Incense is a great way to keep a pleasant smell inside your house. Pet accidents, stagnant air, and other unpleasant smells from garbage can easily be eliminated by using incense. Some people may even find the use of incense soothing, especially after a long day of work.
Cat owners surely have their fair share of strong odors, especially when it comes to the litter box. While the scent of incense may be relaxing for us humans, it can actually be bad and unpleasant for cats.
In this article, we explore just how harmful incense can be to cats, steps you can take to keep your house smelling clean and fresh, as well as safe alternatives you can use at home!
What is Incense?
Incense has been around for hundreds of years. Incense is typically shaped like a cone, block, or stick that is made out of natural plant materials and various essential oils. The incense is burned on one end that releases a rich, fragrant smoke as the stick slowly burns. Throughout history, incense has been used for solemnities, such as ceremonies, religious gatherings, and even meditation. Some cultures also consider incense as a repellent for evil spirits.
Today, incense is still used for solemn purposes, but is also popular for personal everyday use. The scent produced by the smoke is often pleasant and contains the ability to deter any unpleasant smell in a certain environment. On top of their pleasant smell, burning incense is also said to help reduce stress and anxiety.
How Is Incense Bad for Cats?
To manage the smell from a kitty litter box along with all other potential household smells that can be unpleasant, cat owners may consider using incense to freshen up their house.
Incense can be bad for your cat, but what about it is bad for them? And why should it be avoided by cat owners?
Sensitivity to Strong Smells
Incense smoke releases a strong, fragrant scent that even some people may find overwhelming. Cats, however, have a sense of smell that’s roughly up to 14 times stronger than humans. The aromatic smoke released by the incense can be too much for a cat’s 200 million smell receptors.
This overwhelming scent may cause your cat to be anxious. Some signs that your cat is stressed may include:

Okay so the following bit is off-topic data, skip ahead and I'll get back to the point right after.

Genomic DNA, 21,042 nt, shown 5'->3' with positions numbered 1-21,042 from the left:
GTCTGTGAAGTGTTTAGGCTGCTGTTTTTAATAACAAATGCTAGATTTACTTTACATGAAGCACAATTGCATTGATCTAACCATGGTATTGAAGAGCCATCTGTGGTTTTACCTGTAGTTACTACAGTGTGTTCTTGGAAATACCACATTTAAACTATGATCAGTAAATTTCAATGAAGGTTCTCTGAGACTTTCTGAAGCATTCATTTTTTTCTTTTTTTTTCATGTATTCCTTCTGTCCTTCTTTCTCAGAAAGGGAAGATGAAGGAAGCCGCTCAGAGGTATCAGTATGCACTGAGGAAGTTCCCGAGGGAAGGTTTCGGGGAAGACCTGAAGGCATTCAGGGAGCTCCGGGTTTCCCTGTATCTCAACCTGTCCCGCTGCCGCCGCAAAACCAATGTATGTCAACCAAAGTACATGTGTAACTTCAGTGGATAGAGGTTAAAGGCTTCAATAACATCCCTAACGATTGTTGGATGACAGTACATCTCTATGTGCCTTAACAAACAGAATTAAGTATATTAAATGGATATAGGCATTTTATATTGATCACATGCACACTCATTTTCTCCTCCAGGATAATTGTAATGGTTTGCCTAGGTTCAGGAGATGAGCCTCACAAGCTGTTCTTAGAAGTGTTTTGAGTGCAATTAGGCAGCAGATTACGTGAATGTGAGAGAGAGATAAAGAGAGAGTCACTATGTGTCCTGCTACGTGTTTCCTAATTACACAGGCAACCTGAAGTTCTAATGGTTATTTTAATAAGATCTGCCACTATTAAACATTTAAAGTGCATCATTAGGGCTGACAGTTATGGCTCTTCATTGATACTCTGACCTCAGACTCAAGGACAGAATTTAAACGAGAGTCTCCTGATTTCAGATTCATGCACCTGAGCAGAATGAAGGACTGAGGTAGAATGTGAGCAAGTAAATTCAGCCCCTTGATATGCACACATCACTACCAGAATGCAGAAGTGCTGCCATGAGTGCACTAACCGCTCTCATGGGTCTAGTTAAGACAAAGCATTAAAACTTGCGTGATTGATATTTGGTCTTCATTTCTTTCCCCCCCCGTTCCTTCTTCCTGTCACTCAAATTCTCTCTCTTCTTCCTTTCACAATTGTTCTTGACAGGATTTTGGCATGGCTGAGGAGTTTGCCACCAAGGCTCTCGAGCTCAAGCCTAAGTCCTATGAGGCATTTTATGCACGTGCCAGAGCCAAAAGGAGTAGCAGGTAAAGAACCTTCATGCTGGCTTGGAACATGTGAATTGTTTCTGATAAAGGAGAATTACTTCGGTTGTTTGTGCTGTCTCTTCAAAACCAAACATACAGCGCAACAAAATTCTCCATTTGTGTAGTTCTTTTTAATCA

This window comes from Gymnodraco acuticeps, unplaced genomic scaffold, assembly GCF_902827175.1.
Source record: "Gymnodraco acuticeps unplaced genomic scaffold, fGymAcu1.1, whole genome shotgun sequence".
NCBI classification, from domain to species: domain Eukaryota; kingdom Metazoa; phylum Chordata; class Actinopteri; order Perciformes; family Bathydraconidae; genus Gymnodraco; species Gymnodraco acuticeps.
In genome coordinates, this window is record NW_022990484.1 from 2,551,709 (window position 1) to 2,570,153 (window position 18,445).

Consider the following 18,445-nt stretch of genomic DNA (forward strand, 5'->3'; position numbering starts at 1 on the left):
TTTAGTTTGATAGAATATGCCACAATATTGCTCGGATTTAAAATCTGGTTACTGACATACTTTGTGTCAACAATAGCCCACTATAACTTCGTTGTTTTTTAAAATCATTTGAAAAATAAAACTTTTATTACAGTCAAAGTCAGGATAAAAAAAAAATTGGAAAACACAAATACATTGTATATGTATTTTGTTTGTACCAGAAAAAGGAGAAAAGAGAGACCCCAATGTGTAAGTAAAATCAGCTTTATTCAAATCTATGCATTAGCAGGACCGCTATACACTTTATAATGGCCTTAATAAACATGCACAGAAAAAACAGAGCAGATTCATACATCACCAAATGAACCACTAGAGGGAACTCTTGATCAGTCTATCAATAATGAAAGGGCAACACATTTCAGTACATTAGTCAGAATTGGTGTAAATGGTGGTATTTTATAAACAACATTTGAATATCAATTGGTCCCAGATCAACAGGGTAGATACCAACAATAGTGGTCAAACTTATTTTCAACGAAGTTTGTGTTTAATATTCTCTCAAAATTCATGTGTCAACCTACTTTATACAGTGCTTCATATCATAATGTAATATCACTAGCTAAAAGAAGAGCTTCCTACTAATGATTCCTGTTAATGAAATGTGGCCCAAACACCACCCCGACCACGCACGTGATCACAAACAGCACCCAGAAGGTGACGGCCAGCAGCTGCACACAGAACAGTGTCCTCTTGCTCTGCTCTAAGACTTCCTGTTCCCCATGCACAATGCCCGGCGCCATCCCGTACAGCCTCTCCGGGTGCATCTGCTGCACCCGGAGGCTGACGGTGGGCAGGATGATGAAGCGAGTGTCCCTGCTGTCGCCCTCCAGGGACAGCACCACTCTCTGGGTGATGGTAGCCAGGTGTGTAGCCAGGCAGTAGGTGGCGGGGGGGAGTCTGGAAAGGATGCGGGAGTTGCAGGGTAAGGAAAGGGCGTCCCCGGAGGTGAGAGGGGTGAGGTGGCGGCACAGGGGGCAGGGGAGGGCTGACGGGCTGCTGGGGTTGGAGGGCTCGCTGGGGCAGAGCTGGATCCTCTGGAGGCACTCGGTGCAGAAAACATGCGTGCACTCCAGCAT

Risk of Respiratory Issues from Smoke
Aside from overwhelming your cat with its strong scent, incense smoke can put your cat at risk for respiratory and breathing issues. The smoke from incense is a potential irritant that can affect your cat’s respiratory tract, which causes coughing and allergic reactions.
Its smoke is also especially dangerous for cats with asthma or other respiratory problems. Any type of smoke or strongly scented product should be avoided around cats that suffer from lung problems.
Fire Hazard and Risk of Burns
Incense is essentially an unattended fire, which is considered a fire hazard to begin with. Cats are naturally curious animals and may find the sights of burning incense and shapely smoke attractive. If a cat gets too close, they may accidentally burn themselves, or worse, cause a fire by knocking down the incense.
Watch out for any signs of burns your cat may have on their body. Immediate first aid is recommended to treat burns and help the healing process.
How Else Can I Keep My House Smelling Good?
Just because incense is bad for our feline friends doesn’t mean cat owners can’t enjoy a clean and fresh smelling house. Here are a few things cat owners can do to manage unwanted smells, as well as safe alternatives to incense!
Good Things to Practice!